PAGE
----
Bob, you keep misdirecting the conversation (not to mention some Scout Law issues – courteous, kind, etc). The issue discussed is about the service boys are doing – not that they are avoiding it. The discussion is about the unit ignoring the service a Scout does that is not set up by the unit. You keep suggesting that it’s a question of doing service or not, but it’s about recognizing young men for the service that they do, wherever it is. Your contention that a kid putting 20-30 hours on service projects outside of the troop shouldn’t apply towards Scout advancement because they have so much more time they could be doing projects you choose for them in my mind completely misses the boat of the mission we are trying to accomplish.
          But, hey, your welcome to do that in your unit if you so choose. I still suggest that you are creating requirements that don’t exist.

        • Bob Basement // May 22, 2013 at 10:27 am //

          I am not add requirements….

          I, well the PLC, is adding opportunities to complete the measly 13 hours of community service….

          I am not adding requirements.

        • Rick Chappell // May 22, 2013 at 12:40 pm //

          OK. Bob. You’re right.

  9. Kelly Horton // May 17, 2013 at 2:59 pm // Reply

    I think it would be best to discuss this at a Committee meeting first with the SM’s leading on it. I, speaking for myself would not be against it. Part of scouting is to network with other people and groups. Who is to say that Scout Johnnie does a service project with his youth group at church and then recruits some kids into his troop or venture crew. It would be good PR for the unit. I think that the Committee should be aware of the service project and give their blessing on it.

    We have boys that do their service projects in the troop, but also use it for their senior project in high school. Scouts wants an Eagle project as a demonstration of management of labor where as a service project is doing the work. So I see no conflict. An Eagle project us usually a step above a senior project though.

    With regard to service, there are all sorts of service. My son and I serve in our church once a month greeting and collecting the offering, while in uniform. It is a residual practice from the Royal Ranger Uniform Sunday. In a way, it is the same as Scout Sunday done 12 times a year instead of just in February. At least in my church anybody in a service group can do the same thing. They do have to be in uniform though.

    I do not think it is acceptable for a scout to do service work after the fact and expect to get credit for it if it was not discussed a head of time. This is up to the SM first and the committee second to approve it.

    • Rick Chappell // May 17, 2013 at 9:52 pm // Reply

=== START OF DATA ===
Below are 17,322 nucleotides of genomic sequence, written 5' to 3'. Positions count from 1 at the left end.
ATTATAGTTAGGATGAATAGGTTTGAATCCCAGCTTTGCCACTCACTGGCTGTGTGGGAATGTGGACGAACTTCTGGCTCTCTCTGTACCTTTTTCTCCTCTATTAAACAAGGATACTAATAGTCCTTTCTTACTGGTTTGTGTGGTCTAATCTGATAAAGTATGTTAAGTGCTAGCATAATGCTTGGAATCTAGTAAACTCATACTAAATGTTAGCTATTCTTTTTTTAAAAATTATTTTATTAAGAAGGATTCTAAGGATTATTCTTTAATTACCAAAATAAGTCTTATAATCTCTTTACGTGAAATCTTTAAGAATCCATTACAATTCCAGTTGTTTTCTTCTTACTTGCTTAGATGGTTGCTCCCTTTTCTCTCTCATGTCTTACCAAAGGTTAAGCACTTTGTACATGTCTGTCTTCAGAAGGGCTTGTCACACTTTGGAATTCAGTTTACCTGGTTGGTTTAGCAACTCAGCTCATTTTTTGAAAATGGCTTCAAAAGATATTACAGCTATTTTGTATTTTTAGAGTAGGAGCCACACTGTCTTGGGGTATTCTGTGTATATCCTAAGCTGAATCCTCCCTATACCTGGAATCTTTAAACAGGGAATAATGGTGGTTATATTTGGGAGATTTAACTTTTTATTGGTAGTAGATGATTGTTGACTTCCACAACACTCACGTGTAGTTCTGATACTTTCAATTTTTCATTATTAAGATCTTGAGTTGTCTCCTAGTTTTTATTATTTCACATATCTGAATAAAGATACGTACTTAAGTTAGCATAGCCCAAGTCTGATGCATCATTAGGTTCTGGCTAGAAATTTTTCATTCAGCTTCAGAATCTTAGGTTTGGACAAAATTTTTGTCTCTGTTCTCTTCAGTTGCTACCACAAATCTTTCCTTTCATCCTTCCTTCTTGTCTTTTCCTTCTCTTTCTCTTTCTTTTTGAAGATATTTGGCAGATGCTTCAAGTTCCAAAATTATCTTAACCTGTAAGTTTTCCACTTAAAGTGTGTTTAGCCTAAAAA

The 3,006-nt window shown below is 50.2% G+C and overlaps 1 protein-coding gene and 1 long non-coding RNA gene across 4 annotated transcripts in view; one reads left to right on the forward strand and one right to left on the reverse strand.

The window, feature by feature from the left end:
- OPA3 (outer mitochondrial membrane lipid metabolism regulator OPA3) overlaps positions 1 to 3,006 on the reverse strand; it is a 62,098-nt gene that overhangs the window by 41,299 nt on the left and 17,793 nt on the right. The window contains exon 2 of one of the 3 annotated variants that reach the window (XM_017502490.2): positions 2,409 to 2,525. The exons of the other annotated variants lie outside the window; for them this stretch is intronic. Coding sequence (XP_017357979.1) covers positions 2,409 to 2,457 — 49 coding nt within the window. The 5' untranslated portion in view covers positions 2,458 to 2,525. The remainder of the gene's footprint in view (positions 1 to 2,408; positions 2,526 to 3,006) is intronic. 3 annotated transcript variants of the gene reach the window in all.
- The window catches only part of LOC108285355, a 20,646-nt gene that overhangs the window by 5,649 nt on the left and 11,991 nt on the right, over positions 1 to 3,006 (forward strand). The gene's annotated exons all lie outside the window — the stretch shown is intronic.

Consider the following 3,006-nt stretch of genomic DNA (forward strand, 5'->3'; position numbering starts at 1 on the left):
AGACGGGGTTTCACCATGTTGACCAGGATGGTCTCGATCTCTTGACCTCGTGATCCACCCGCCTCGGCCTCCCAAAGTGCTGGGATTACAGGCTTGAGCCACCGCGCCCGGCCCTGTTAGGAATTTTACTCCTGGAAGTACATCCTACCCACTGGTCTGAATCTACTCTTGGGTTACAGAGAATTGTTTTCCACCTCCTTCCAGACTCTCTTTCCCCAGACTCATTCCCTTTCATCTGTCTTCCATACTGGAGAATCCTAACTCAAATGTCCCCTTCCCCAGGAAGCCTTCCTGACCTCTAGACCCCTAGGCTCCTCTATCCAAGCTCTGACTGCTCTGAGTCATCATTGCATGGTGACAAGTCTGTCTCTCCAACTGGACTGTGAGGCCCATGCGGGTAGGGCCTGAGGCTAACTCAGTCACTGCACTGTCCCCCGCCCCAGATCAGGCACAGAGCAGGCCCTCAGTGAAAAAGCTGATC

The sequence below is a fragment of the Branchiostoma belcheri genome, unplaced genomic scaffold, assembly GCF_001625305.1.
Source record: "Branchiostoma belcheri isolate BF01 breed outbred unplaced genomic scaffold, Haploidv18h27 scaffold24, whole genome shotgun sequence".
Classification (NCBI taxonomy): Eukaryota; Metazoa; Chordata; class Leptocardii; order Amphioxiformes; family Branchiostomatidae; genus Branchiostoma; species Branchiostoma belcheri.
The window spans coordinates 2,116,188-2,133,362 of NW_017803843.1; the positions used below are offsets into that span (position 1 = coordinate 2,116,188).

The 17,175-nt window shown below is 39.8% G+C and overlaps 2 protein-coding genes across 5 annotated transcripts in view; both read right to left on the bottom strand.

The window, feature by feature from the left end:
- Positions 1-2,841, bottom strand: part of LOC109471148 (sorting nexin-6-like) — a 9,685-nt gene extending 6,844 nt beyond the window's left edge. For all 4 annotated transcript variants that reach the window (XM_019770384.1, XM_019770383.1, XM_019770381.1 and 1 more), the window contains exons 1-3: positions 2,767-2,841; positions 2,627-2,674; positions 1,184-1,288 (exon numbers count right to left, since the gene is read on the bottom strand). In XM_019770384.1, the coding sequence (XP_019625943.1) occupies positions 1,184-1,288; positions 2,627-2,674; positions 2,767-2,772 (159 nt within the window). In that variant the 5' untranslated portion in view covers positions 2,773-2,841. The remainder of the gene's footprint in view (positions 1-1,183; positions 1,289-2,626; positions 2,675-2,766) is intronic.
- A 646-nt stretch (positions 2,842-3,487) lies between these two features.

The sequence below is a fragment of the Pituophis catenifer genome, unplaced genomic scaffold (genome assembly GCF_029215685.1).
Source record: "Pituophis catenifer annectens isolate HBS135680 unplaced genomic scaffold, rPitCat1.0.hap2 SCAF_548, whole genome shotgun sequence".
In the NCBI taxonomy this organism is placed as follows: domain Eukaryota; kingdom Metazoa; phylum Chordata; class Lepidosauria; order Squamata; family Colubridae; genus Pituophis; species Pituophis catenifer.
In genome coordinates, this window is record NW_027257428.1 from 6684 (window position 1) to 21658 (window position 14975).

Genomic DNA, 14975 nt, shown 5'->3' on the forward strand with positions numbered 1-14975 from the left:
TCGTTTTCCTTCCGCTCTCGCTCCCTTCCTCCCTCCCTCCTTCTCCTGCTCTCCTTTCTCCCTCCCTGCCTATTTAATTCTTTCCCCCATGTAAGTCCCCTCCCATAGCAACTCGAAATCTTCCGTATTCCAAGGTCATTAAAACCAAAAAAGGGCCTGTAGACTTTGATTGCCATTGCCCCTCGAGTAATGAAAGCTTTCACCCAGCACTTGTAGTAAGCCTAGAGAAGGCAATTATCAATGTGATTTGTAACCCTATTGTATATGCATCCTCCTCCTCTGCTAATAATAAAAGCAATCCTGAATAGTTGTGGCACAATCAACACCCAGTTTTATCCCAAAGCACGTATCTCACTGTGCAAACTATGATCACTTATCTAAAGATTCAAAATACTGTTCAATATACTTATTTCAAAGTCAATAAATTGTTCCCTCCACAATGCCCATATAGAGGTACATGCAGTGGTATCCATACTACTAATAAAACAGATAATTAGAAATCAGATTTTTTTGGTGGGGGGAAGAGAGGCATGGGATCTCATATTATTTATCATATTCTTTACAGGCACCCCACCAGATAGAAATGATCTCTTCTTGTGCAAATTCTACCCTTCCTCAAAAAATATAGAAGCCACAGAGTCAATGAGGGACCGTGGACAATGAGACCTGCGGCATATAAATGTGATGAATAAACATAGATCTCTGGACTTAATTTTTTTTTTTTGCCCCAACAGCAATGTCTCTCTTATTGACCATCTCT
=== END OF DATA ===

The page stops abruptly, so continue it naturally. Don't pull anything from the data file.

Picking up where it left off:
“I do not think it is acceptable for a scout to do service work after the fact and expect to get credit for it if it was not discussed a head of time.” For me, I would disagree with this as well. It is up to the SM, f course, but I see nothing wrong with giving a Scout credit for service he has done. The key is determining that it was really a worthwhile service. Remember, our goal is to instill virtues in their lives, not make them jump through hoops.

    • Bob Basement // May 20, 2013 at 9:19 am // Reply

      So my question to you regarding collecting the offering is???

      So you count the entire hour your sitting in church or the actual 5 minutes it takes to do the offering?????

      • Rick Chappell // May 20, 2013 at 8:11 pm // Reply

        Bob, do you go to Church with Kelly? Do you know what the service entails? Maybe there’s more to it. I think it would be appropriate for any Scoutmaster to have this discussion with the Scout. But if the Scoutmaster agrees the service is worthwhile, that isn’t that approval – whether given before or after the fact?

        • Bob Basement // May 20, 2013 at 8:59 pm //

          I collect the offering and usher at our place of worship….My scout son has helped me since he could walk….

          Should all of those hours since becoming a scout should count??? Heck no.

        • Rick Chappell // May 21, 2013 at 8:30 pm //

          I wonder if you truly don’t understand or if you are just trying to troll and play devil’s advocate. No one is suggesting that any service the Scout has ever done should count at all. The discussion is about service they are doing while a Scout and working towards rank advancement.

      • I get the impression Bob would prefer Scouts use a time clock and punch card to get the exact seconds the Scout spent doing actual service. Who was talking about making service a statistic again?

  10. We allow outside hours. With respect to “double dipping” we don’t allow a Scout to use his Star or Life service hours for Citizenship in the Community service hours but I wouldn’t have an issue with National Honor Society service hours counting towards Scouts.